Y’know, up until this weekend, I really wasn’t in the Christmas spirit at all, but over the past few days, three things have happened that have served to change my tune and leave me chock full of holiday cheer. It started snowing briefly (I live up in Scotland for all those southerners confused by that remark) I went to see Arthur Christmas at the cinema which was just adorable and I played Elfsquad7 with my girlfriend for the best part of three hours. Obviously, considering what you are reading, I’ll be emphasising why playing Elfsquad7 in particular delivered the Christmas cheer to my previously gloomy household.
I know what you’re thinking –it’s because it’s a game about elves, right? Well, no actually…….ok, maybe a little bit. The primary reason though wasn’t because of the elves, or the presents or the general Christmas theme. No, it was because it reminded me of my NES. Of all the consoles I have ever owned, the NES has always remained synonymous with Christmas in my eyes. Getting a completely unexpected NES on the 25th December 1989 stands as one of my favourite Christmas memories of all time and playing Elfsquad7 on a cold winter’s day in 2011 took me right back to that most magical of times.
The thing is, loads of games on Live Arcade and the Indie Game platform go for that classic 8-bit look but only a very small selection actually achieve the feat of looking like a real NES game. Many are high-res while others throw in too many flashy effects or simply choose to go for a more generally ‘retro’ look rather than a specifically NES aesthetic. Elfsquad7 though, like Megaman 9 before it, actually looks and sounds like it could be a genuine NES game.
Of course, all the audio/visual nostalgia in the world wouldn’t save this game if it played like a turd, but in fairness to Tykocom Entertainment, Elfsquad7 actually delivers gameplay mechanics worthy of its good looks. Like the visuals, the gameplay is all about simplistic charm – charm that is increased three fold if you can manage to get a few friends over.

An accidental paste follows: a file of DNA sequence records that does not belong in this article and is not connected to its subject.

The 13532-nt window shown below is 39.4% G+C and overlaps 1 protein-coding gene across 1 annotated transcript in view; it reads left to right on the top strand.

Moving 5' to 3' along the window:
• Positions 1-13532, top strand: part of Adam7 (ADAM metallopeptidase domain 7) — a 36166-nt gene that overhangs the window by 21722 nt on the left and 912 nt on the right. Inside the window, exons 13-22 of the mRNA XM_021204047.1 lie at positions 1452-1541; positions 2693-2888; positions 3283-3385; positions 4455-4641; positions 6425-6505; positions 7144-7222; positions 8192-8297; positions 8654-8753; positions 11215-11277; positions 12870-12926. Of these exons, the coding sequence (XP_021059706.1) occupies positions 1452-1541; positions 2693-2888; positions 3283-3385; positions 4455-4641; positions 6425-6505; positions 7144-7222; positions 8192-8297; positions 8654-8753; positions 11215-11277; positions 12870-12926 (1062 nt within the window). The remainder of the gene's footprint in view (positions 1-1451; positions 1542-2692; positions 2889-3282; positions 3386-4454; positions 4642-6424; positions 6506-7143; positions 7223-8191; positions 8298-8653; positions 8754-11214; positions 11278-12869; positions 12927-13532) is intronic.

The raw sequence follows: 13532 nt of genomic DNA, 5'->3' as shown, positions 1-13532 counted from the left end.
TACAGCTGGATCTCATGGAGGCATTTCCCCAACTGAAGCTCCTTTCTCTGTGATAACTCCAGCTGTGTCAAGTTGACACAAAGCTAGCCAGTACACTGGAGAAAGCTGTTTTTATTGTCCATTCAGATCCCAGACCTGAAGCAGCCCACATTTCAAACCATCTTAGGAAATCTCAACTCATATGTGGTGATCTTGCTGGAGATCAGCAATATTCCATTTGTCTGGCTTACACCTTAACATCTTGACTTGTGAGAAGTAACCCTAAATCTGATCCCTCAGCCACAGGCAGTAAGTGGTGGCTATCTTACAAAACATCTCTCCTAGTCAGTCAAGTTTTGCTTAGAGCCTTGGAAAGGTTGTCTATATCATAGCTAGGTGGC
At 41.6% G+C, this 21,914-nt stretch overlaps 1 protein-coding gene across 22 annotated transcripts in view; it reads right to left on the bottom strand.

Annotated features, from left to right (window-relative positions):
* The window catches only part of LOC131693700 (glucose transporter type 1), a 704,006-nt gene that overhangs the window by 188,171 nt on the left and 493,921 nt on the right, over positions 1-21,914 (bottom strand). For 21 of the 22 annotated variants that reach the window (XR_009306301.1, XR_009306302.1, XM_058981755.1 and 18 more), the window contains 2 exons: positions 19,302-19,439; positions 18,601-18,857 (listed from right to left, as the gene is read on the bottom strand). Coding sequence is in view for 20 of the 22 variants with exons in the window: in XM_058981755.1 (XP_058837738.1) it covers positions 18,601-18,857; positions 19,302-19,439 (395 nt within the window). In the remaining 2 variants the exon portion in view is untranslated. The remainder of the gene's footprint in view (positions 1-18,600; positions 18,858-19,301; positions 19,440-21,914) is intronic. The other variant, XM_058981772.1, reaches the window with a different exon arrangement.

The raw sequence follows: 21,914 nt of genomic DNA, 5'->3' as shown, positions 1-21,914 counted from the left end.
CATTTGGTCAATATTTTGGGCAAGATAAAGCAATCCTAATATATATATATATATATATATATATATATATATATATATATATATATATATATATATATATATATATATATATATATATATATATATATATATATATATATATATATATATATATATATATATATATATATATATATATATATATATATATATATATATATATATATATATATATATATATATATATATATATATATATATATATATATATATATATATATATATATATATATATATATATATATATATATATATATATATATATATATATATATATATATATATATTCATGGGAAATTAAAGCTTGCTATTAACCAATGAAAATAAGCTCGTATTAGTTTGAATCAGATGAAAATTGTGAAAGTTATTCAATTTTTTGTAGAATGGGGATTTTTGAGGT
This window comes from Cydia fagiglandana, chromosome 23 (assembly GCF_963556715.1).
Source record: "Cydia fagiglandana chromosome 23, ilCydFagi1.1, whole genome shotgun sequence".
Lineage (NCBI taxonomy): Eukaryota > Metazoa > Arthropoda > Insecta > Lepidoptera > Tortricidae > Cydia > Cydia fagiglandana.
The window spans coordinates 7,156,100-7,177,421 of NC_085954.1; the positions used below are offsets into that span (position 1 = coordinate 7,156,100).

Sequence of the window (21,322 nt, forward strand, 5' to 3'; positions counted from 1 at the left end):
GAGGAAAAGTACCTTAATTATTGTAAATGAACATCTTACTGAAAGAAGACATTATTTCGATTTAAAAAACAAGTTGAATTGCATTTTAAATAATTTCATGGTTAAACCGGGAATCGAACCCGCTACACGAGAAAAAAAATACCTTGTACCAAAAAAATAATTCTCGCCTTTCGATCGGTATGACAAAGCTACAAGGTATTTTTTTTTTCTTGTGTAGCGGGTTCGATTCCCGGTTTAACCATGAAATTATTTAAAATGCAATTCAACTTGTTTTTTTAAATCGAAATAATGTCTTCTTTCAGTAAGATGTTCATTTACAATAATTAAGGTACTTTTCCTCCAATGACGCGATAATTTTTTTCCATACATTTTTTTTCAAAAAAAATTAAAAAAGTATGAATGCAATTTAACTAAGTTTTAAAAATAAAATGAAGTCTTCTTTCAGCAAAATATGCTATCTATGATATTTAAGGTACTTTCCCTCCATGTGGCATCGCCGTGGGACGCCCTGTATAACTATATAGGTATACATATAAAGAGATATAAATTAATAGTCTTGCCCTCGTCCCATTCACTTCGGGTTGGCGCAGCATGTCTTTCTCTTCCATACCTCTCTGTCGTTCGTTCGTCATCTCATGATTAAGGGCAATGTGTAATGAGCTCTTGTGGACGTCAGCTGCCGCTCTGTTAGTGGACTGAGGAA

Playing as one of six anime-styled, vaguely Christmas related characters, it’s your job to save the presents being thrown about willy-nilly by the malfunctioning super Christmas robot, Kevin. You see, Kevin was brought in to wrap the huge backlog of unwrapped presents at the NorthPole, but instead of wrapping them, he’s decided to go mental and has started lobbing them all over the shop. With your trusty wrapping gun, you are required to shoot the falling presents and capture a certain number of them within each stage’s often harsh time limit.
It’s all simple enough, but the constant need to collect sundials for additional time combined with falling enemies eager to steal your presents and much in the way of rudimentary obstacles means getting those presents wrapped in time is certainly easier said than done.
Luckily, to help you in your increasingly difficult task, there is a giant cat who sells you skills and goods at the end of each stage (naturally). It’s here that you can increase your speed, purchase more powerful wrapping weaponry and slow down the speed in which presents drop. With a fair few options to choose from and only so much money to spend, the shop system actually delivers a welcome tactical edge to gameplay, one that becomes more and more prevalent as you progress.
While only a few levels long, the three difficulty settings offer distinctly different level layouts. There is also a boss battle at the end that changes up the core mechanics and offers a unique challenge to round off the experience. The gameplay doesn’t actually change all that much depending on the level that you play at, but the three star difficulty setting does deliver a very solid challenge – one that you will have to plan and spend for carefully if you wish to succeed.
Of course, to make things that little bit easier, you could just get three friends around to help you out. Played in 4 player co-op, Elfsquad7 does get a tad hectic but given the nature of the game, that rarely causes too much of a problem. This is good old fashioned fun and at just 80 MS Points is an absolute steal for those looking for a sneaky bit of Christmas cheer.
It looks great, it sounds great and despite some occasionally floaty controls, is a great deal of fun to play. On your own, it’s a good laugh for an hour or so but get a few friends over and you’ll be surprised by just how far that 80MS Points can stretch.
REVIEW CODE: A complimentary Microsoft Xbox 360 code was provided to Bonus Stage for this review. Please send all review code enquiries to firstname.lastname@example.org.
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